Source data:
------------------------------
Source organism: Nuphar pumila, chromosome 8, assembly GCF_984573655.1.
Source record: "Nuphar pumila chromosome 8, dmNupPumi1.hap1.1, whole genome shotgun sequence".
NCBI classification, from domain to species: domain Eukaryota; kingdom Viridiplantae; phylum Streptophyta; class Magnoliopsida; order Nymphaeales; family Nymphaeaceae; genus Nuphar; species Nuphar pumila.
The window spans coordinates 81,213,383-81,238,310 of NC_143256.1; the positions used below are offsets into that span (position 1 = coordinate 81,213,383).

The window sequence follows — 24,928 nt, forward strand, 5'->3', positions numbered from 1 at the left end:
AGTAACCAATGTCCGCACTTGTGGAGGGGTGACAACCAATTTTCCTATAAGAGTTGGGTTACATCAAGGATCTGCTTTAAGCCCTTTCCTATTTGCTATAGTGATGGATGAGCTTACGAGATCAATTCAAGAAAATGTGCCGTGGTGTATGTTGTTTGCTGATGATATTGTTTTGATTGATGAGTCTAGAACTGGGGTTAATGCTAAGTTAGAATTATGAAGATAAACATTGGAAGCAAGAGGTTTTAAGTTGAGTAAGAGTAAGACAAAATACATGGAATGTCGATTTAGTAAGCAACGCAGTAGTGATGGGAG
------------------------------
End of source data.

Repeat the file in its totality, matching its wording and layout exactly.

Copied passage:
Source organism: Nuphar pumila, chromosome 8, assembly GCF_984573655.1.
Source record: "Nuphar pumila chromosome 8, dmNupPumi1.hap1.1, whole genome shotgun sequence".
NCBI classification, from domain to species: domain Eukaryota; kingdom Viridiplantae; phylum Streptophyta; class Magnoliopsida; order Nymphaeales; family Nymphaeaceae; genus Nuphar; species Nuphar pumila.
The window spans coordinates 81,213,383-81,238,310 of NC_143256.1; the positions used below are offsets into that span (position 1 = coordinate 81,213,383).

The window sequence follows — 24,928 nt, forward strand, 5'->3', positions numbered from 1 at the left end:
AGTAACCAATGTCCGCACTTGTGGAGGGGTGACAACCAATTTTCCTATAAGAGTTGGGTTACATCAAGGATCTGCTTTAAGCCCTTTCCTATTTGCTATAGTGATGGATGAGCTTACGAGATCAATTCAAGAAAATGTGCCGTGGTGTATGTTGTTTGCTGATGATATTGTTTTGATTGATGAGTCTAGAACTGGGGTTAATGCTAAGTTAGAATTATGAAGATAAACATTGGAAGCAAGAGGTTTTAAGTTGAGTAAGAGTAAGACAAAATACATGGAATGTCGATTTAGTAAGCAACGCAGTAGTGATGGGAG